Designs—Denmark—Q&A guide

The following IP practice note provides comprehensive and up to date legal information covering:

  • Designs—Denmark—Q&A guide
  • 1. What is the relevant legislation?
  • 2. Are design rights considered to be distinct or treated as patent rights?
  • 3. Which agency is responsible for registration and grant of design rights?
  • 4. Is there any overlap between design rights and other rights?
  • 5. What protection and rights are there for unregistered designs?
  • 6. How much use is generally required to establish unregistered design rights?
  • 7. What exclusions apply to unregistered design rights?
  • 8. Who can apply for and own a design?
  • 9. What may and may not be protected?
  • More...

Designs—Denmark—Q&A guide

This Practice Note contains a jurisdiction-specific Q&A guide to designs in Denmark published as part of the Lexology Getting the Deal Through series by Law Business Research (published: October 2020).

Authors: Plougmann Vingtoft—Ellen Breddam

1. What is the relevant legislation?

The consolidation Design Act 89 of 29 January 2019 is the relevant legislation. 

2. Are design rights considered to be distinct or treated as patent rights?

Design rights in Denmark are considered to be distinct.

3. Which agency is responsible for registration and grant of design rights?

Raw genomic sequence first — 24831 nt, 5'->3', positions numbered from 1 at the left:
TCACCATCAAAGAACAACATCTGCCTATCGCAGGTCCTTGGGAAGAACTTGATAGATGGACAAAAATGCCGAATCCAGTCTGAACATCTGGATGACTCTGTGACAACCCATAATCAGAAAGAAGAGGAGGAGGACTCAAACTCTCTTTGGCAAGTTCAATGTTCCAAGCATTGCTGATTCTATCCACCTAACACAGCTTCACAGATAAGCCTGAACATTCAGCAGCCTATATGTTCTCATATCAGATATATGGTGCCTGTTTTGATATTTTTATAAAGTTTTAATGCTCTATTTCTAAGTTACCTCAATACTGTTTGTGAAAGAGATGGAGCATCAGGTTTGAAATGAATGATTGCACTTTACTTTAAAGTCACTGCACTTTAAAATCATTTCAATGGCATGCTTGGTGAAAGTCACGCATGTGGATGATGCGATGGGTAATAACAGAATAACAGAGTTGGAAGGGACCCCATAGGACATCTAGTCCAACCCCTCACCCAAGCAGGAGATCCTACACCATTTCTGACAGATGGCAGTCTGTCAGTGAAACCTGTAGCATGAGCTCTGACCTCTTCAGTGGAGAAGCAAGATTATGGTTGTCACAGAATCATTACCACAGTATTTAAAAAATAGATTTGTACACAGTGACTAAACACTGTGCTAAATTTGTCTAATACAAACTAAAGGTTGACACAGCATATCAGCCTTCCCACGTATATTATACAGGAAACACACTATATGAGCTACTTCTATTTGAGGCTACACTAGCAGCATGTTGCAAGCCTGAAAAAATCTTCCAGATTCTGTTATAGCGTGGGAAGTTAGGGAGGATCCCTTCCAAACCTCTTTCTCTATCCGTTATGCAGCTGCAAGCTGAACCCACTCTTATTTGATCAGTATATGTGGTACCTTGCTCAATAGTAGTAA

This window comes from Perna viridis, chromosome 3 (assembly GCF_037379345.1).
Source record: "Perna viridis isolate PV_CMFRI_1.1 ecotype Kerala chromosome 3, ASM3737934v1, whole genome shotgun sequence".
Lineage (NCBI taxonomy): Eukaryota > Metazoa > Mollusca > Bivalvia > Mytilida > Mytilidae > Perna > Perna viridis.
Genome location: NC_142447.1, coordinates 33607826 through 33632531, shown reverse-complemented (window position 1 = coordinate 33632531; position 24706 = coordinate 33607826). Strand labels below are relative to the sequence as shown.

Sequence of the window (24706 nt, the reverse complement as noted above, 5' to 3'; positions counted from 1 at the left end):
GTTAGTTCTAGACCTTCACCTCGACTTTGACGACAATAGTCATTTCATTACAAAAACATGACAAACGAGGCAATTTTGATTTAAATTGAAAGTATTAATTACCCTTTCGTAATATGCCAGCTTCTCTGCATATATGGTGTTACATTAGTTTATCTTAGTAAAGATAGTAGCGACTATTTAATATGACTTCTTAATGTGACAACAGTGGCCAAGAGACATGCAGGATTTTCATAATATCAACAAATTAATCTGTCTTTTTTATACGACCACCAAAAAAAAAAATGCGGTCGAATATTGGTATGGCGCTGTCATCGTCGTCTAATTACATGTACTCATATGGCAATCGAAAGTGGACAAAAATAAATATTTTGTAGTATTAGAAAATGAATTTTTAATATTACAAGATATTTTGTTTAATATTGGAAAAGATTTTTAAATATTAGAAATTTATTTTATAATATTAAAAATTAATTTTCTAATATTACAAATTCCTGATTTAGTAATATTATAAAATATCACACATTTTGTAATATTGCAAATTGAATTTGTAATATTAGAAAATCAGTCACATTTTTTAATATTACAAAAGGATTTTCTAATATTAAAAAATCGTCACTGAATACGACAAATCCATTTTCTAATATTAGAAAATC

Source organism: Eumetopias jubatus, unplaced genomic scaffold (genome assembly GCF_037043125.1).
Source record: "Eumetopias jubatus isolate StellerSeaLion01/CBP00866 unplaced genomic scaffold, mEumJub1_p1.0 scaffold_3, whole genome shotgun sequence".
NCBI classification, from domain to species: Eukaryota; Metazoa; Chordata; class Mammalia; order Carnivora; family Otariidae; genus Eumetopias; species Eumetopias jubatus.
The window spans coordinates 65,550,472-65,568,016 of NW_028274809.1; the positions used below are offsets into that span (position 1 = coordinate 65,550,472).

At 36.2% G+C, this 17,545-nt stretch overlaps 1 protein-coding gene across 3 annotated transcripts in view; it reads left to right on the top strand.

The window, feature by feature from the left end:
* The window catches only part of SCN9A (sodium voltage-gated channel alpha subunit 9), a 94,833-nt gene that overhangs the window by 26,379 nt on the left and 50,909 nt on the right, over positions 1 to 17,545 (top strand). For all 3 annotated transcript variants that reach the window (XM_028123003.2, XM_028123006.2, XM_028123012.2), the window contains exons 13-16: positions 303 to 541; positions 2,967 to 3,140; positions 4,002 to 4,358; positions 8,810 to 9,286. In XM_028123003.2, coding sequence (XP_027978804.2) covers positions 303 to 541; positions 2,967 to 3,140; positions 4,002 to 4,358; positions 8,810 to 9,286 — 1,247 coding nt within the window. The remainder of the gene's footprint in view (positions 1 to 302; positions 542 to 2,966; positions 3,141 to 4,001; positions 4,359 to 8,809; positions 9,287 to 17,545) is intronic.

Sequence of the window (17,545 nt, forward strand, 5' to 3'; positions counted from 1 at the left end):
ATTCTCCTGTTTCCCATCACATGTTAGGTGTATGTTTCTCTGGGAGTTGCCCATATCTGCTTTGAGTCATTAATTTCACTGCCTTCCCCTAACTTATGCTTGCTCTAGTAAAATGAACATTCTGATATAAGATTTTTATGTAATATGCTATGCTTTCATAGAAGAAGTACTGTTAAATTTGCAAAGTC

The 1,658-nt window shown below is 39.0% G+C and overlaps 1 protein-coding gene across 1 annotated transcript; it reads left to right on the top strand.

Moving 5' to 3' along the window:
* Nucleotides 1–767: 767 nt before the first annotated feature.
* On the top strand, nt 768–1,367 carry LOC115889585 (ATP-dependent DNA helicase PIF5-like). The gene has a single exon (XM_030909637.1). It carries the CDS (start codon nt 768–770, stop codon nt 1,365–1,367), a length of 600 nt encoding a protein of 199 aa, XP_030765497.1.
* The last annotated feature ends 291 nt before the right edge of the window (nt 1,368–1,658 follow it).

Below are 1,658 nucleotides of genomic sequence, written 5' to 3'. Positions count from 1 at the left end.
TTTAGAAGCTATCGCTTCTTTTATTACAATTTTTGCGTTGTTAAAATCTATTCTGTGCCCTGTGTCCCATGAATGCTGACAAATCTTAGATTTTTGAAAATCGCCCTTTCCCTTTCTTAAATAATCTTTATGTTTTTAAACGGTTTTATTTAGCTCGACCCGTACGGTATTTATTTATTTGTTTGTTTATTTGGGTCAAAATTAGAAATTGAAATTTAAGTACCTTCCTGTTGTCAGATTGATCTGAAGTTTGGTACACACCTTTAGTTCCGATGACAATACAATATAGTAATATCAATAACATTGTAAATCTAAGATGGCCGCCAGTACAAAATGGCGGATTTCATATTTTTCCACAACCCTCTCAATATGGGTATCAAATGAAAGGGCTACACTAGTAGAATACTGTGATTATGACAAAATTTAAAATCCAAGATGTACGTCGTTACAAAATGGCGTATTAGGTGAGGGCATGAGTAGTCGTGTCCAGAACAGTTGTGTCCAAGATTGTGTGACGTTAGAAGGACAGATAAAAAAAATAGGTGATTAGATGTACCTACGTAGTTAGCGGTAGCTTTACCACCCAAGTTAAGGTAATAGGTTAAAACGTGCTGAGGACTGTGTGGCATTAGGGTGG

The Danish Patent and Trademark Office is the agency responsible for registration and the grant of design rights.

4. Is there any overlap between design rights and other rights?

Yes, copyright, trademarks and the Danish Marketing Act have some overlap with design rights.

5. What protection and rights are there for unregistered designs?

Unregistered designs are protected in accordance with the EU Design Regulation, not the Danish Design Law.

6. How much use is generally required to establish unregistered design rights?

It is sufficient that the design has been published or shown in public once.

No requirement exists as to the extent of use. However, the unregistered EU design must fulfil the same requirements as a registered Danish design in order to be enforced, namely, that it is new and has individual character, meaning that it differs from any other previous design and that it is not

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